If February 3, 1959, was the day the music died, then the Surf Ballroom in Clear Lake, Iowa must surely be the place. At least it makes good copy. The Surf Ballroom had been open for decades before the fateful night the venue became the last performance for music legends Buddy Holly, Richie Valens, and J.P Richardson aka “The Big Bopper.” Despite all that had gone on before that single moment forever changed the ballroom and created a pall that has never lifted. But the Surf lives on and has been an entertaining the people of Northern Iowa ever since. Today we explore the history of the concert hall, the events leading up to the deaths of three of rock and roll’s brightest stars, and how the theater has survived and thrived since then.
The Surf Ballroom was built in 1934 on the shore of Clear Lake. The area is only a couple hours drive from both Des Moines and the Twin Cities of Minneapolis/Saint Paul and was a popular weekend destination. The original design of the Ballroom has a roof terrace, a boardwalk, and windows that faced the lake. In 1947 a fire destroyed the original club, and the venue was rebuilt across the street where it stands today. The new design opted for brick instead of wood and while the windows were gone several paintings of the lake were made on the interior walls. The clubs owners wanted the Surf to resemble a Beach Club, and the interior featured Bamboo and rattan, and the stage is surrounded by Palm trees. The ceiling even has a cloud machine to create the atmosphere of being outdoors.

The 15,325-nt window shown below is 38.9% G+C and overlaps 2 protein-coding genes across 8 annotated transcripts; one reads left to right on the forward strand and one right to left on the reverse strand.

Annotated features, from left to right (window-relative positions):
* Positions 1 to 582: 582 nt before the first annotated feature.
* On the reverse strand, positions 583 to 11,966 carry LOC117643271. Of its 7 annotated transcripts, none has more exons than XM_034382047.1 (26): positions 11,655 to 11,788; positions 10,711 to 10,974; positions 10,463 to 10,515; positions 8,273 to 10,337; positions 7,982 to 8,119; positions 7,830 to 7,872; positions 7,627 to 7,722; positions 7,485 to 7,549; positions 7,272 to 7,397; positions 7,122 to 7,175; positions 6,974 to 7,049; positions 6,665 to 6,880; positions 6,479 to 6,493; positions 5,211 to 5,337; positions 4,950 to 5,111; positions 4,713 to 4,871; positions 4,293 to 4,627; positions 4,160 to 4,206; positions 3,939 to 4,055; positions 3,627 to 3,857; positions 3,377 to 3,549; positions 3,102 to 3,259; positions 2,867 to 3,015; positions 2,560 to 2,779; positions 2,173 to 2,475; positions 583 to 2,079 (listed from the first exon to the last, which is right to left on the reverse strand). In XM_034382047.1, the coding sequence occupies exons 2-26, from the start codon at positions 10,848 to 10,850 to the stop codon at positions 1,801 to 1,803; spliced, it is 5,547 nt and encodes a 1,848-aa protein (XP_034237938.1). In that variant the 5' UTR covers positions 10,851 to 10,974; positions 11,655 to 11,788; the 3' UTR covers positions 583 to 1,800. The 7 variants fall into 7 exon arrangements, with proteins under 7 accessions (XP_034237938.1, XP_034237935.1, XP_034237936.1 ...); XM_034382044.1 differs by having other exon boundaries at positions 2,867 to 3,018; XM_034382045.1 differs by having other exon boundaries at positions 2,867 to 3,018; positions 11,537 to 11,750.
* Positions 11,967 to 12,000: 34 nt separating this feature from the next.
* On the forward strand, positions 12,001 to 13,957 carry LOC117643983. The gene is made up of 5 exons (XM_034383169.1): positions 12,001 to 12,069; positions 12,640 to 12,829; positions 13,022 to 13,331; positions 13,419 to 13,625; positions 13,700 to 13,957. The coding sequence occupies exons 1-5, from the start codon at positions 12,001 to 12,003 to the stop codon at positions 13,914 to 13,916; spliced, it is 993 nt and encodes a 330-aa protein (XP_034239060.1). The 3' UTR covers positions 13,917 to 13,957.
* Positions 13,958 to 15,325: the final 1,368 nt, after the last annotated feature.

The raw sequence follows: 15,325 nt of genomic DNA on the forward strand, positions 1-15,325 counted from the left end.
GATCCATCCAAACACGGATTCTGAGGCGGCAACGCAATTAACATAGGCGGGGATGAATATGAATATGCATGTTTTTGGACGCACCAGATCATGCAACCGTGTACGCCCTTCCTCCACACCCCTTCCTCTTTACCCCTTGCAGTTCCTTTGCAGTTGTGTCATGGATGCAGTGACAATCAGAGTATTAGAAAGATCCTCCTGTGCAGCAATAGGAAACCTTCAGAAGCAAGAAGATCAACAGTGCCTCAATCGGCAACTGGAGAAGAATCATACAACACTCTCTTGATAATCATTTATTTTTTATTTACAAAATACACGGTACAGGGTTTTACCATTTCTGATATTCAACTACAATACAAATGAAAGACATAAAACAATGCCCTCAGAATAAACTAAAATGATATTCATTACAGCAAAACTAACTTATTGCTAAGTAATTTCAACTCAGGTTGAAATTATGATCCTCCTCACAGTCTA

The venue initially featured big band entertainment and had concerts from all the great performers of the day including Sinatra, Bing Crosby, Glen Miller, Benny Goodman and more.
As modern music transitioned from Big Band to Rock and Roll. The Ballroom began booking more diverse acts. Many Rock and Roll performers played the ballroom before Buddy Holly. The Ballroom was one of the first locations in the state to showcase Rock and Roll musicians, and the concerts would draw people from miles away.
“The Day the Music Died”
In his 1970 hit song “American Pie” Don Mclean described the events of the evening of February 2nd, 1952 as “The day the music died”. Certainly, poetic license, the loss of the three musicians certainly was a blow to the burgeoning Rock and Roll genre. A lot of what happened that night has become muddled and some of the survivors tell the story differently, but based on my research here is how everything transpired.
In 1958 Buddy Holly who was already a having some success as a musician dissolved his original trio “The Crickets” and formed a new trio featuring himself on lead guitar, Tommy Allsup on rhythm Carl Bunch on drums, and Waylon Jennings on bass. While Holly had already had a number one single “That’ll be the day”, he was still struggling financially. To compound things he had recently gotten married and they were expecting their first child. Holly needed to get back on the road and took an offer for top billing in the “Winter Dance Party Tour” a series of concerts throughout the upper midwest.